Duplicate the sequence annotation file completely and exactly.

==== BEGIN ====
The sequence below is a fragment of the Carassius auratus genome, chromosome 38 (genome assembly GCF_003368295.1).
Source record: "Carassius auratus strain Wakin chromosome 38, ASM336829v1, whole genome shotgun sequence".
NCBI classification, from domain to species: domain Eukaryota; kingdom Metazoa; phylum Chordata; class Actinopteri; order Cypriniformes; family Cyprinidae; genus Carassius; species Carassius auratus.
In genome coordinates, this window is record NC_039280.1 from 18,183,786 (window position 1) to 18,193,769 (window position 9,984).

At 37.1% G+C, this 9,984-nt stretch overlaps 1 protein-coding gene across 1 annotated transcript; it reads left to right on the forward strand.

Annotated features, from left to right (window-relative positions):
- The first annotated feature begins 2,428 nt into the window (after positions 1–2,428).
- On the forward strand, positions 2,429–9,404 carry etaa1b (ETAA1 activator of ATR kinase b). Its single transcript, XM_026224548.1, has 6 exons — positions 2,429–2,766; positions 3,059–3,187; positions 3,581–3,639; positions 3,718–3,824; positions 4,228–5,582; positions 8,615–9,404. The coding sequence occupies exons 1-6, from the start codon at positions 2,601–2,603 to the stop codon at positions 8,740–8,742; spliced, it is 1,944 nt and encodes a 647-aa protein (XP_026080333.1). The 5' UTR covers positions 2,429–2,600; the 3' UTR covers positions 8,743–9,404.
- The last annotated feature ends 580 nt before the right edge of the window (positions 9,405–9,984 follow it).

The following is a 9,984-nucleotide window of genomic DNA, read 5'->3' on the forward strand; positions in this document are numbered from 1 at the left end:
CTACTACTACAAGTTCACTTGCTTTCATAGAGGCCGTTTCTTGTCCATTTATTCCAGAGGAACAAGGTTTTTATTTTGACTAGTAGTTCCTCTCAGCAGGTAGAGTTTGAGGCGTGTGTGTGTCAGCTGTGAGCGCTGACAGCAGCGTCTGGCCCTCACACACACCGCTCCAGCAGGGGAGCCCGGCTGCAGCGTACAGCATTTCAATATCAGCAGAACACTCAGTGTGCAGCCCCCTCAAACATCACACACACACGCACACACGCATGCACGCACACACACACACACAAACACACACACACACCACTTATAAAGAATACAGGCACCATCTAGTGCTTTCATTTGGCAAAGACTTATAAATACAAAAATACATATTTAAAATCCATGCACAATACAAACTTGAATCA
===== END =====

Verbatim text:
The sequence below is a fragment of the Carassius auratus genome, chromosome 38 (genome assembly GCF_003368295.1).
Source record: "Carassius auratus strain Wakin chromosome 38, ASM336829v1, whole genome shotgun sequence".
NCBI classification, from domain to species: domain Eukaryota; kingdom Metazoa; phylum Chordata; class Actinopteri; order Cypriniformes; family Cyprinidae; genus Carassius; species Carassius auratus.
In genome coordinates, this window is record NC_039280.1 from 18,183,786 (window position 1) to 18,193,769 (window position 9,984).

At 37.1% G+C, this 9,984-nt stretch overlaps 1 protein-coding gene across 1 annotated transcript; it reads left to right on the forward strand.

Annotated features, from left to right (window-relative positions):
- The first annotated feature begins 2,428 nt into the window (after positions 1–2,428).
- On the forward strand, positions 2,429–9,404 carry etaa1b (ETAA1 activator of ATR kinase b). Its single transcript, XM_026224548.1, has 6 exons — positions 2,429–2,766; positions 3,059–3,187; positions 3,581–3,639; positions 3,718–3,824; positions 4,228–5,582; positions 8,615–9,404. The coding sequence occupies exons 1-6, from the start codon at positions 2,601–2,603 to the stop codon at positions 8,740–8,742; spliced, it is 1,944 nt and encodes a 647-aa protein (XP_026080333.1). The 5' UTR covers positions 2,429–2,600; the 3' UTR covers positions 8,743–9,404.
- The last annotated feature ends 580 nt before the right edge of the window (positions 9,405–9,984 follow it).

The following is a 9,984-nucleotide window of genomic DNA, read 5'->3' on the forward strand; positions in this document are numbered from 1 at the left end:
CTACTACTACAAGTTCACTTGCTTTCATAGAGGCCGTTTCTTGTCCATTTATTCCAGAGGAACAAGGTTTTTATTTTGACTAGTAGTTCCTCTCAGCAGGTAGAGTTTGAGGCGTGTGTGTGTCAGCTGTGAGCGCTGACAGCAGCGTCTGGCCCTCACACACACCGCTCCAGCAGGGGAGCCCGGCTGCAGCGTACAGCATTTCAATATCAGCAGAACACTCAGTGTGCAGCCCCCTCAAACATCACACACACACGCACACACGCATGCACGCACACACACACACACAAACACACACACACACCACTTATAAAGAATACAGGCACCATCTAGTGCTTTCATTTGGCAAAGACTTATAAATACAAAAATACATATTTAAAATCCATGCACAATACAAACTTGAATCA